At my institution, trauma patients frequently receive the “Pan Scan,” to rule out acute injury. Recently, Payrastre et al published the SCRAP Rule article in CJEM 2012 looking to derive and internally validate a clinical decision rule that would identify blunt trauma patients at very low risk for major thoracic injury with 100% sensitivity, thereby eliminating need for a chest CT. Currently, the decision on whether to perform a chest CT is made mostly by clinical judgment.
Reducing the number of unnecessary CT scans would be in the best interest of patients and physicians for several reasons:
What is the SCRAP Rule?
If all five variables below are normal, you do not need chest CT. If any one variable is positive, you may need a chest CT.
Currently, there are no accepted guidelines that aid physicians in determining which patients are at low risk for major thoracic injury in blunt trauma. Published results reveal that approximately half of the thoracic CT scans performed in blunt trauma are negative for major thoracic injury.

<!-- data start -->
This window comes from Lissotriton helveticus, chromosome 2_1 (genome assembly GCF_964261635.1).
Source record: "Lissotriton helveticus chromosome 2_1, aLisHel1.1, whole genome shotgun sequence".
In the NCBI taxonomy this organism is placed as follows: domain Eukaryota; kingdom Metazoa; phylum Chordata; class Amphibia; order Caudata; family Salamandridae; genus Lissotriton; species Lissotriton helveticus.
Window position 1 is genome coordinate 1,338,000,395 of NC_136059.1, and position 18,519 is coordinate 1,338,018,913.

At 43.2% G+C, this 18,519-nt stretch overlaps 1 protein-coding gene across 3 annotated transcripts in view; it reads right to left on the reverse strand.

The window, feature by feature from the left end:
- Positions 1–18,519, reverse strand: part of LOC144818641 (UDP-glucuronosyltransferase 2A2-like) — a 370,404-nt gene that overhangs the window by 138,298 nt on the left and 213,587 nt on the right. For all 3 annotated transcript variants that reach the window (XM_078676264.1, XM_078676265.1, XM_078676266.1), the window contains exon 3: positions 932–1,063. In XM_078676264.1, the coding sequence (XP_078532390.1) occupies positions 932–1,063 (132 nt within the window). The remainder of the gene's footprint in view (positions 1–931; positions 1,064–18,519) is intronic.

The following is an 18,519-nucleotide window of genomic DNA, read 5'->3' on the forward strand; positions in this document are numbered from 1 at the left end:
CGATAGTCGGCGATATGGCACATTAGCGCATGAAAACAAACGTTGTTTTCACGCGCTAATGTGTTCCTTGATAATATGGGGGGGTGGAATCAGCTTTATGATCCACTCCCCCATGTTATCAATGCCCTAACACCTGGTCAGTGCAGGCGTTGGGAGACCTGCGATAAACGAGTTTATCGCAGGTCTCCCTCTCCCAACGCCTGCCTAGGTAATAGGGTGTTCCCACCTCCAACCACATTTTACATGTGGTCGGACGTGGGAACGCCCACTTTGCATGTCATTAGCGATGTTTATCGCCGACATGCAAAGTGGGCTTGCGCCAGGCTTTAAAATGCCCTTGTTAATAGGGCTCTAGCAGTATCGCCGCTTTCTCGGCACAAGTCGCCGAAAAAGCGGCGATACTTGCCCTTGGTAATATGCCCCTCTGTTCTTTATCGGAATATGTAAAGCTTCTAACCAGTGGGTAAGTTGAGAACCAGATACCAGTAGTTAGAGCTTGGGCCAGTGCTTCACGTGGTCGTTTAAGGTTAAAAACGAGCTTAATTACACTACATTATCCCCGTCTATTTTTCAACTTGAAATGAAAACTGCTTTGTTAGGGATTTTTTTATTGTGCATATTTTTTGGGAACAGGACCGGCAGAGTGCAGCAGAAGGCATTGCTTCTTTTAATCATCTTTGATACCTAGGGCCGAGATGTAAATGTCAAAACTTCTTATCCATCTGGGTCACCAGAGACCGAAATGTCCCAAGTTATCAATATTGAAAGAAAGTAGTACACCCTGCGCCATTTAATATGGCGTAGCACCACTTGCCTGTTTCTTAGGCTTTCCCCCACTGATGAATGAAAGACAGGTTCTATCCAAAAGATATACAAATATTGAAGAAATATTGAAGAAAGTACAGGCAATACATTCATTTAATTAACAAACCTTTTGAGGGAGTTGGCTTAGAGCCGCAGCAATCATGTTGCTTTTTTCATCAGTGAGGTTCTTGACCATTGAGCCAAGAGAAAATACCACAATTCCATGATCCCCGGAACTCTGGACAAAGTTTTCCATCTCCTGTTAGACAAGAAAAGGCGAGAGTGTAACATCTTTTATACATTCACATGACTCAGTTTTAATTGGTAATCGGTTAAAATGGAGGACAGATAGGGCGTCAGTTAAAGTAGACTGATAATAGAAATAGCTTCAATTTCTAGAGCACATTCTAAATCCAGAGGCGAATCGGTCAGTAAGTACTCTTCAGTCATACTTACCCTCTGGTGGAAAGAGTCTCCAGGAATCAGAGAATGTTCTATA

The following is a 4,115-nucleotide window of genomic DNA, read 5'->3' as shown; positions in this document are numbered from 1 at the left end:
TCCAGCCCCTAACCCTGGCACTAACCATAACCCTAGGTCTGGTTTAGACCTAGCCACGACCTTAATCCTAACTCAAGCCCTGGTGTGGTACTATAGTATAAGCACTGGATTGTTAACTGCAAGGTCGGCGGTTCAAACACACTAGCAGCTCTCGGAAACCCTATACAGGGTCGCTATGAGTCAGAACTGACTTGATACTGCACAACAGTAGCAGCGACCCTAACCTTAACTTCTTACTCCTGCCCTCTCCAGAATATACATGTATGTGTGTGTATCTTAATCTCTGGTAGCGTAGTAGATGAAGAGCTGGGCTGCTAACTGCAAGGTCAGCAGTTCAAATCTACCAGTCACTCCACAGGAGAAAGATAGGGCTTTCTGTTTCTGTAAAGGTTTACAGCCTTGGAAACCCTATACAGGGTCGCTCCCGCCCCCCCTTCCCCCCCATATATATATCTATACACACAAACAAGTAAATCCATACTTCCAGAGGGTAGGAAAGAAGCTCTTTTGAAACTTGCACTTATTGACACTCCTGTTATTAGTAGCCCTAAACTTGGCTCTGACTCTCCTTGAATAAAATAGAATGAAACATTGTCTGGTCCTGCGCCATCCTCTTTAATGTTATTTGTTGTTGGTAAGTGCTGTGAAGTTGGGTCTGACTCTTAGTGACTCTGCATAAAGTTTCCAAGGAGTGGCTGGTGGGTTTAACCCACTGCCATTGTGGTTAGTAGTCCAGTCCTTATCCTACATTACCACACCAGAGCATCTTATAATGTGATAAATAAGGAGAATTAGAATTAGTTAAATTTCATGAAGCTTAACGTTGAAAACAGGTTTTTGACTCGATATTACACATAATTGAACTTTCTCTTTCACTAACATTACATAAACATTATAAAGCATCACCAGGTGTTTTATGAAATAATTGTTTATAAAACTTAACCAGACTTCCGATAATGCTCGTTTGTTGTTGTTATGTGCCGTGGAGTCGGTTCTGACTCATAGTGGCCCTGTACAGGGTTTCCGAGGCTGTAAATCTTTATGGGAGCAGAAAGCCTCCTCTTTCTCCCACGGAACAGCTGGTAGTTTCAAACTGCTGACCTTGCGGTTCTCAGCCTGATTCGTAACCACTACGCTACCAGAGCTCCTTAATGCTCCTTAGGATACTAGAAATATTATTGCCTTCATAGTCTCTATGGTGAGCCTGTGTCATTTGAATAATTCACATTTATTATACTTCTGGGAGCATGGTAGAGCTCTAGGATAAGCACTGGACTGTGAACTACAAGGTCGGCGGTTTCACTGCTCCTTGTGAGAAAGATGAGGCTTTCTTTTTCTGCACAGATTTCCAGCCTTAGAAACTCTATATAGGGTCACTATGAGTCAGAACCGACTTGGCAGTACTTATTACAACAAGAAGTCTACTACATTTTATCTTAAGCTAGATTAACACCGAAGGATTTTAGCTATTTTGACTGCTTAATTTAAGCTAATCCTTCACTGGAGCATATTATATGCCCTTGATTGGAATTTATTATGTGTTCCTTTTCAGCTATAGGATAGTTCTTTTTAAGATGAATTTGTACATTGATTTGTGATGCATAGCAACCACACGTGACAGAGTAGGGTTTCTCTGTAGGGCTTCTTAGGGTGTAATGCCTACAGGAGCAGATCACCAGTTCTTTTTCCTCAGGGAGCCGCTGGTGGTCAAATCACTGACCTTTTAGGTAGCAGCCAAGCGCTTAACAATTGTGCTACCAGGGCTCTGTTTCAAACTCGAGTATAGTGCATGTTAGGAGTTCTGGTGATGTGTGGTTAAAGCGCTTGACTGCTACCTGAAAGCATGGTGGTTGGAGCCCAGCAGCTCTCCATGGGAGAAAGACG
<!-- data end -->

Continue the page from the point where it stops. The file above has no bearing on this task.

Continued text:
“Selective Scanning” as opposed to “Pan Scanning” in blunt trauma patients, is an interesting clinical concept, but the SCRAP Rule still needs a prospective, multicenter external validation before implementation into the clinical setting.
Payrastre J et al. The SCRAP Rule: The Derivation and Internal Validation of a Clinical Decision Rule for Computed Tomography of the Chest in Blunt Thoracic Trauma. CJEM 2012; 14(6): 344-53. PMID: 23131481